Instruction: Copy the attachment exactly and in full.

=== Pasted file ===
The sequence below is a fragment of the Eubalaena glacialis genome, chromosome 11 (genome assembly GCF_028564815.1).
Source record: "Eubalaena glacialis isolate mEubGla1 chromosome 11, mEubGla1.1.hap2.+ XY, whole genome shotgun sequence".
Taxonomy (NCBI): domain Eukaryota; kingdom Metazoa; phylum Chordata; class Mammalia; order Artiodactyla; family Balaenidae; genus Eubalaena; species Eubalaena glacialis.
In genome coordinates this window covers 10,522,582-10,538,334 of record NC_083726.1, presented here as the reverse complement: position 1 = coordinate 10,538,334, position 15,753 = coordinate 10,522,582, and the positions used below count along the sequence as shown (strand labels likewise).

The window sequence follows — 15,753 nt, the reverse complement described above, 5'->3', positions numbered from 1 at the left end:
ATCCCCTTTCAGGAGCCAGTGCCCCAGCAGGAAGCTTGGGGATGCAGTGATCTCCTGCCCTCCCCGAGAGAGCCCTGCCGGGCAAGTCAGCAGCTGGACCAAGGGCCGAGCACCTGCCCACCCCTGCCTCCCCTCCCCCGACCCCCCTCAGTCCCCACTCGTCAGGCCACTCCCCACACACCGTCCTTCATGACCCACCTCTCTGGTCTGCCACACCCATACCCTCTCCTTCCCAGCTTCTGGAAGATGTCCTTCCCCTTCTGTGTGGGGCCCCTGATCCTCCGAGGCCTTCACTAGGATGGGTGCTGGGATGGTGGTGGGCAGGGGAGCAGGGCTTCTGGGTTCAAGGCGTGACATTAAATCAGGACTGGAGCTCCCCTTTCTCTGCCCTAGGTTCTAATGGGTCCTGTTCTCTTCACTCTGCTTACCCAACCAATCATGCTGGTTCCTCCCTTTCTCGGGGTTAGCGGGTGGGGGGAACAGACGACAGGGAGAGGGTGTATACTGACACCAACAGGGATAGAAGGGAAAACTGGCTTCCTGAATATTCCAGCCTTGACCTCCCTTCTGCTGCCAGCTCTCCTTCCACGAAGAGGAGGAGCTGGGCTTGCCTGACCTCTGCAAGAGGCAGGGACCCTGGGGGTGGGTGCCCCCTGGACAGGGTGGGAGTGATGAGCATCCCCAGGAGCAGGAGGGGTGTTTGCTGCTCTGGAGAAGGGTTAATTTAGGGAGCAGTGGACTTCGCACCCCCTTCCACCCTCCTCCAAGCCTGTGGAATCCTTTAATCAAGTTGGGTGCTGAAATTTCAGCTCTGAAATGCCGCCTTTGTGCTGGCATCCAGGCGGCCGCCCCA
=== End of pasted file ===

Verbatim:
The sequence below is a fragment of the Eubalaena glacialis genome, chromosome 11 (genome assembly GCF_028564815.1).
Source record: "Eubalaena glacialis isolate mEubGla1 chromosome 11, mEubGla1.1.hap2.+ XY, whole genome shotgun sequence".
Taxonomy (NCBI): domain Eukaryota; kingdom Metazoa; phylum Chordata; class Mammalia; order Artiodactyla; family Balaenidae; genus Eubalaena; species Eubalaena glacialis.
In genome coordinates this window covers 10,522,582-10,538,334 of record NC_083726.1, presented here as the reverse complement: position 1 = coordinate 10,538,334, position 15,753 = coordinate 10,522,582, and the positions used below count along the sequence as shown (strand labels likewise).

The window sequence follows — 15,753 nt, the reverse complement described above, 5'->3', positions numbered from 1 at the left end:
ATCCCCTTTCAGGAGCCAGTGCCCCAGCAGGAAGCTTGGGGATGCAGTGATCTCCTGCCCTCCCCGAGAGAGCCCTGCCGGGCAAGTCAGCAGCTGGACCAAGGGCCGAGCACCTGCCCACCCCTGCCTCCCCTCCCCCGACCCCCCTCAGTCCCCACTCGTCAGGCCACTCCCCACACACCGTCCTTCATGACCCACCTCTCTGGTCTGCCACACCCATACCCTCTCCTTCCCAGCTTCTGGAAGATGTCCTTCCCCTTCTGTGTGGGGCCCCTGATCCTCCGAGGCCTTCACTAGGATGGGTGCTGGGATGGTGGTGGGCAGGGGAGCAGGGCTTCTGGGTTCAAGGCGTGACATTAAATCAGGACTGGAGCTCCCCTTTCTCTGCCCTAGGTTCTAATGGGTCCTGTTCTCTTCACTCTGCTTACCCAACCAATCATGCTGGTTCCTCCCTTTCTCGGGGTTAGCGGGTGGGGGGAACAGACGACAGGGAGAGGGTGTATACTGACACCAACAGGGATAGAAGGGAAAACTGGCTTCCTGAATATTCCAGCCTTGACCTCCCTTCTGCTGCCAGCTCTCCTTCCACGAAGAGGAGGAGCTGGGCTTGCCTGACCTCTGCAAGAGGCAGGGACCCTGGGGGTGGGTGCCCCCTGGACAGGGTGGGAGTGATGAGCATCCCCAGGAGCAGGAGGGGTGTTTGCTGCTCTGGAGAAGGGTTAATTTAGGGAGCAGTGGACTTCGCACCCCCTTCCACCCTCCTCCAAGCCTGTGGAATCCTTTAATCAAGTTGGGTGCTGAAATTTCAGCTCTGAAATGCCGCCTTTGTGCTGGCATCCAGGCGGCCGCCCCA